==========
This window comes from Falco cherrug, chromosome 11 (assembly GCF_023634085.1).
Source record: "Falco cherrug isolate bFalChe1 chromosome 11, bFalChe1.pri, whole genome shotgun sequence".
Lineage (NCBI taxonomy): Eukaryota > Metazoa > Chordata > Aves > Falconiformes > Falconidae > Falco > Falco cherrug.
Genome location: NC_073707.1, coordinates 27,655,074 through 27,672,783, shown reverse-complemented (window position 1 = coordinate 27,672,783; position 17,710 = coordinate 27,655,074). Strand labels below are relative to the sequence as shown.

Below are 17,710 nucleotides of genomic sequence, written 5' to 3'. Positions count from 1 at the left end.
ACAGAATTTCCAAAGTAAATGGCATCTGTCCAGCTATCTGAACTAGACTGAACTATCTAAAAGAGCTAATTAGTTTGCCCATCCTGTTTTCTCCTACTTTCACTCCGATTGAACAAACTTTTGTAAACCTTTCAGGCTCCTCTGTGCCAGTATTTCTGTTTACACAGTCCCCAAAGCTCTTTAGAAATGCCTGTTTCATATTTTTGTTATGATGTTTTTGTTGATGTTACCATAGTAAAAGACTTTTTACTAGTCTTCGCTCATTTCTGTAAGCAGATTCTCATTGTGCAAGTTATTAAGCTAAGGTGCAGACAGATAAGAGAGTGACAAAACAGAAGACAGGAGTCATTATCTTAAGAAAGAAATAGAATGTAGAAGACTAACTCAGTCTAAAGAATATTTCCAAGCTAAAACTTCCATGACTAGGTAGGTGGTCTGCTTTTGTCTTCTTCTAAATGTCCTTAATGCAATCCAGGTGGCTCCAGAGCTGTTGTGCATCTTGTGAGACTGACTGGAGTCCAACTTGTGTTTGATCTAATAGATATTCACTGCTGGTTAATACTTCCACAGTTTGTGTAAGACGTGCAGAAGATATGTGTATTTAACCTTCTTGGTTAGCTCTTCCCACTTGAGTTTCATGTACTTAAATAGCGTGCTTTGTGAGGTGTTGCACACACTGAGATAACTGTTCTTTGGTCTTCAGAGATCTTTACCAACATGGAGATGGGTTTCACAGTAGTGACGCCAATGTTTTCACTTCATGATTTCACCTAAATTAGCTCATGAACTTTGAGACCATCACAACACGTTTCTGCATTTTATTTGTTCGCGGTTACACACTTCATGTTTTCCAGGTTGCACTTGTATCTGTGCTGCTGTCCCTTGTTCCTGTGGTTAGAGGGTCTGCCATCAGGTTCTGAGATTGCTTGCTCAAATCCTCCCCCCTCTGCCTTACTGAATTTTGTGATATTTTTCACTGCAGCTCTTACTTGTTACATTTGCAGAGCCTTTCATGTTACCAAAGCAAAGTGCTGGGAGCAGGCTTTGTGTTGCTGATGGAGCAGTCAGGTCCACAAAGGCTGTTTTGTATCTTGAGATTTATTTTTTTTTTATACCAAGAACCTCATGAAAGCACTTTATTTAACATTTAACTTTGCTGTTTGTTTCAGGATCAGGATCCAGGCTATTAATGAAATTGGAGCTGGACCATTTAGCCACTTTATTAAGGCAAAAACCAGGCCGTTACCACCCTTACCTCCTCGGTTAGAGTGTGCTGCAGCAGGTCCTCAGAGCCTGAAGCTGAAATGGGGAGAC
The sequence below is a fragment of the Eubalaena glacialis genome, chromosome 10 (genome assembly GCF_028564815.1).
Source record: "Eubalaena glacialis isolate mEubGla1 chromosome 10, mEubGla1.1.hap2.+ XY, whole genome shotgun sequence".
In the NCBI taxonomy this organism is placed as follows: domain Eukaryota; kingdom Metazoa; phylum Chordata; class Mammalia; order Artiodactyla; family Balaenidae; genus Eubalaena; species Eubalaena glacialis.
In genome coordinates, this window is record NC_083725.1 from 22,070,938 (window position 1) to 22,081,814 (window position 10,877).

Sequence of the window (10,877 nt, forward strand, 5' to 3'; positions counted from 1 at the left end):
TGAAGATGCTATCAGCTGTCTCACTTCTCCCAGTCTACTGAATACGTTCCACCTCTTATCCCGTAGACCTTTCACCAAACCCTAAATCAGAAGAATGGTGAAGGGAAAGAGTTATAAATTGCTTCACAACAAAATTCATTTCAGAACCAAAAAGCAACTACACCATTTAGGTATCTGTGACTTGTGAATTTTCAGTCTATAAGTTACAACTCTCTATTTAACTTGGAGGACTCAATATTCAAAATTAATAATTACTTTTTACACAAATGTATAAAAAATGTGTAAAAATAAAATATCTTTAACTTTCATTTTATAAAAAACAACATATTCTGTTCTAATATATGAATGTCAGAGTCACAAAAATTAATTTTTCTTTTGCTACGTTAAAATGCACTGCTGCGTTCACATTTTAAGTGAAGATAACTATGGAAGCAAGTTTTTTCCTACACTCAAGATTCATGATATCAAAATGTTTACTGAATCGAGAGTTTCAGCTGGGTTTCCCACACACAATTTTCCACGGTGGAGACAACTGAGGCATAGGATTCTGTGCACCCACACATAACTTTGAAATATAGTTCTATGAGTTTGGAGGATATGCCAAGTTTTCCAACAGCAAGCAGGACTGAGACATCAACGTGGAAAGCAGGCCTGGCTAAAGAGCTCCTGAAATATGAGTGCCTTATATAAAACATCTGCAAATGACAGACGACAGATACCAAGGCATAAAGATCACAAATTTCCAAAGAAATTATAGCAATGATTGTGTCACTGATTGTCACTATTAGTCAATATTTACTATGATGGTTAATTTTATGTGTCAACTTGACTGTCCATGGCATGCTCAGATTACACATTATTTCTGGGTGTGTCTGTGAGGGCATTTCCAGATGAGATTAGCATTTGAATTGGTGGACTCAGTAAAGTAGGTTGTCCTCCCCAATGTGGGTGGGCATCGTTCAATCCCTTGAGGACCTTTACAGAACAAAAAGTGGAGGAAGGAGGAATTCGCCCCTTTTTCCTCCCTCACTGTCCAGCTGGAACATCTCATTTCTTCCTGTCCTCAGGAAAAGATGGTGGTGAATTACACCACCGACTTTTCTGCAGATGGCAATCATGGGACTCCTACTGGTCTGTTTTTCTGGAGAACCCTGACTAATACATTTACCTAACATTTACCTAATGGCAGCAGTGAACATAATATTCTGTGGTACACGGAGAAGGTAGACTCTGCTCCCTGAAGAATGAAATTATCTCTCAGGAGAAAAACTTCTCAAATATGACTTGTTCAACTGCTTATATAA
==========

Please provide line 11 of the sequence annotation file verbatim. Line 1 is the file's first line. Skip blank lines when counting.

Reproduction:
Sequence of the window (10,877 nt, forward strand, 5' to 3'; positions counted from 1 at the left end):